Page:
All the White News That's Fit to Print

What do the following two recent news stories have in common? 1. Cincinnati race riots. 2. Pool of minority journalists shrinks.

Answer: You might not have the first if the second weren't a problem. At the least, you might have heard more about the blatant police brutality that provoked the Cincinnati outrage, or the Los Angeles riot in 1992, or even Watts back in August 1965. Those details might actually be news fit to print if newsrooms weren't so damned white.

"How, one asked, could the population as a whole be so taken by surprise?" asked journalism professor Jack Lyte back in 1965 about the Watts riot. "The answer in a word was ignorance." He added, in The Black American and the Press, that it's the media's job to report festering problems -- before a blow-up like Watts ... Like it or not, the individual citizen is dependent upon these media."

Now ask yourself when you knew that the Cincinnati police had killed 15 men, all black, since 1995. I'll bet you it was after riots broke out over the slaying of unarmed teen Timothy Thomas by a cop ("thought he was reaching for something" has replaced "he flirted with a white woman" as the excuse du jour). Even a federal lawsuit, filed by the ACLU in March against the city of Cincinnati for police brutality over 30 years drew scant media attention outside Ohio. No networks, no New York Times. Both blanketed the area, though, after bottles took flight. Just as Lyte said 33 years ago: "Once the violence exploded, news coverage was massive."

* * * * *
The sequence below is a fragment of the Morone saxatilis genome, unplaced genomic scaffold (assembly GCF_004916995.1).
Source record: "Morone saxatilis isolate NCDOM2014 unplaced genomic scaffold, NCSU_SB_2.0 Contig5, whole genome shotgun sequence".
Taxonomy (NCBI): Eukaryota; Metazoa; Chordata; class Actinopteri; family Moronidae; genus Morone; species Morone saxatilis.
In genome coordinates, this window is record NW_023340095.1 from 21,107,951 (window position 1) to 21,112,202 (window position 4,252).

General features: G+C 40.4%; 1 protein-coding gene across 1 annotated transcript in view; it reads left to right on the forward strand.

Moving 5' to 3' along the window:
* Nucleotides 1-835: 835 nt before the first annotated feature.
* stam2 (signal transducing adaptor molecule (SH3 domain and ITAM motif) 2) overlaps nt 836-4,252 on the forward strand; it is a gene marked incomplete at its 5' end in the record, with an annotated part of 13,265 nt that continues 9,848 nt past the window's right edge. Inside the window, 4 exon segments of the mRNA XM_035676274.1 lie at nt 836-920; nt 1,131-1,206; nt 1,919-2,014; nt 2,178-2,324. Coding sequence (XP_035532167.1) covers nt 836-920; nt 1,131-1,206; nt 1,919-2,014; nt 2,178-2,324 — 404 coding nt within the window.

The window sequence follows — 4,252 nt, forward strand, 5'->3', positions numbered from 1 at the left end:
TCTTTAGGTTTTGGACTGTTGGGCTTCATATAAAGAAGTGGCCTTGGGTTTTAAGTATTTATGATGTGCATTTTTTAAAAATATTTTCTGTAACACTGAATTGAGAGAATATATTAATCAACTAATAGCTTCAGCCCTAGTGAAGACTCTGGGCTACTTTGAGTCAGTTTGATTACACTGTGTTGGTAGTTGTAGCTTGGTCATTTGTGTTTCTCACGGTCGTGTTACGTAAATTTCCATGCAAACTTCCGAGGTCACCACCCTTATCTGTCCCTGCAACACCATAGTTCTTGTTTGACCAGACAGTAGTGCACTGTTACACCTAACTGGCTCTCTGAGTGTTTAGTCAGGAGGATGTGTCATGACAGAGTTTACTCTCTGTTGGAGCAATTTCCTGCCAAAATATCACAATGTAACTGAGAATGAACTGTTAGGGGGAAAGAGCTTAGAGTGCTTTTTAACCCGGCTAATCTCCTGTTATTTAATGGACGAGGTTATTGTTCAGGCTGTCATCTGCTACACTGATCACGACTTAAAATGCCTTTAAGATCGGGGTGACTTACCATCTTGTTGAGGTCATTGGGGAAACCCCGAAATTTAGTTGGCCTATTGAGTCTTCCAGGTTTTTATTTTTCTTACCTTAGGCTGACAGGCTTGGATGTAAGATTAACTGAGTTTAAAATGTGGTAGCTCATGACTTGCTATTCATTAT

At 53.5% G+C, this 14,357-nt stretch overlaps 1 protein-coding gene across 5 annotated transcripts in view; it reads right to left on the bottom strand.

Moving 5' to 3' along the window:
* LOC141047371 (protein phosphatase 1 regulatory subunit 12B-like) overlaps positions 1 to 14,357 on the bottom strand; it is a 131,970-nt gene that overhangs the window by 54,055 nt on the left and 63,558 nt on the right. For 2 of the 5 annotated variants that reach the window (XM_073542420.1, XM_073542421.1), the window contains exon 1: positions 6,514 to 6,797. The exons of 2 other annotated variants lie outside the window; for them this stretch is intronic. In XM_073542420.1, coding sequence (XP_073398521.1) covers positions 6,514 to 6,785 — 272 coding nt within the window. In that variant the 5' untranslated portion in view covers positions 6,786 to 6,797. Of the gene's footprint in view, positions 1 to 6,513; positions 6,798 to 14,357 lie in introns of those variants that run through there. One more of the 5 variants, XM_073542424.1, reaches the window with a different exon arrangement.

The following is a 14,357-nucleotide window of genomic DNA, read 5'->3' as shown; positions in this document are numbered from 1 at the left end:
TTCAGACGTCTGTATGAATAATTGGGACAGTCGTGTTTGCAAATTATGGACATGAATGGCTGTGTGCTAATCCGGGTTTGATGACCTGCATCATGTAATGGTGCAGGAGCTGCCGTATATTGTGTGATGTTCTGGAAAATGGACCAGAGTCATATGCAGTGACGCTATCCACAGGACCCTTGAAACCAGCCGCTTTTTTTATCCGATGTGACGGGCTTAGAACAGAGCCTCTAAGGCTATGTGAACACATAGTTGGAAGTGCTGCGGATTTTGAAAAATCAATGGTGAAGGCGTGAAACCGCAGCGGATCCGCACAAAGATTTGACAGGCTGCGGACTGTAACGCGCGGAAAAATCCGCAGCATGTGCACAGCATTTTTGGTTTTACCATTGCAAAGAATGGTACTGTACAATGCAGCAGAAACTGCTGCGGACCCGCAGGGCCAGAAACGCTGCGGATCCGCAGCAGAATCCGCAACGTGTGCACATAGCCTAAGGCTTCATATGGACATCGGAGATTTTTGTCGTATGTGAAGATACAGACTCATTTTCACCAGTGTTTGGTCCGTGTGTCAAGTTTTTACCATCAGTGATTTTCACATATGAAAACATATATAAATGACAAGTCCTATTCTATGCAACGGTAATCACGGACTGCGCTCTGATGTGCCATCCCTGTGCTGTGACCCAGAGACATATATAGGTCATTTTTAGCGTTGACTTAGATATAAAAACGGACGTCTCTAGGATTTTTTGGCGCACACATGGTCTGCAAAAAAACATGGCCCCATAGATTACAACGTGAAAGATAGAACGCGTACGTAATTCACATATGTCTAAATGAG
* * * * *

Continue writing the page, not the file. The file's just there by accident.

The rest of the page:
Earlier this month, Columbia University visiting professor Al Gore brought UCLA professor Frank Gilliam to class. Gilliam, an African American, warned that reporters need a "rainbow Rolodex" representative of the nation. Then Gore asked the audience, "Can you have a rainbow Rolodex without a rainbow newsroom?" Silence. I looked around at the audience that filled the Joseph Pulitzer World Room and saw no African-American face other than Gore's guests. There may have been one or two I couldn't see; but Gore and Gilliam didn't have to reach too far beyond the 2001 J-school "Facebook" to make their point.

The American Society of Newspaper Editors released bad news in April: For the first time in 22 years, the number of minority journalists working at US dailies dropped. It's not like those numbers had far to go: As of 2000, only 12% -- 6,665 of 56,200 -- were minority, the New York Times reported (not detailing their own minority breakdown, incidentally.) According to AP, 72 minority jobs were lost since then; now 5% of reporters are black, less than 4% Hispanic, less than 2% Asian. There are 249 Native American reporters.

Mark Trahant, of the Maynard Institute for Journalism Education, blamed the late dot-com revolution for pulling journalists away from newspapers, who in turn displayed "a complete inattention to retention," he told the Times. "[P]eople who didn't feel appreciated in the newsroom or invested in the newsroom took advantage of other opportunities."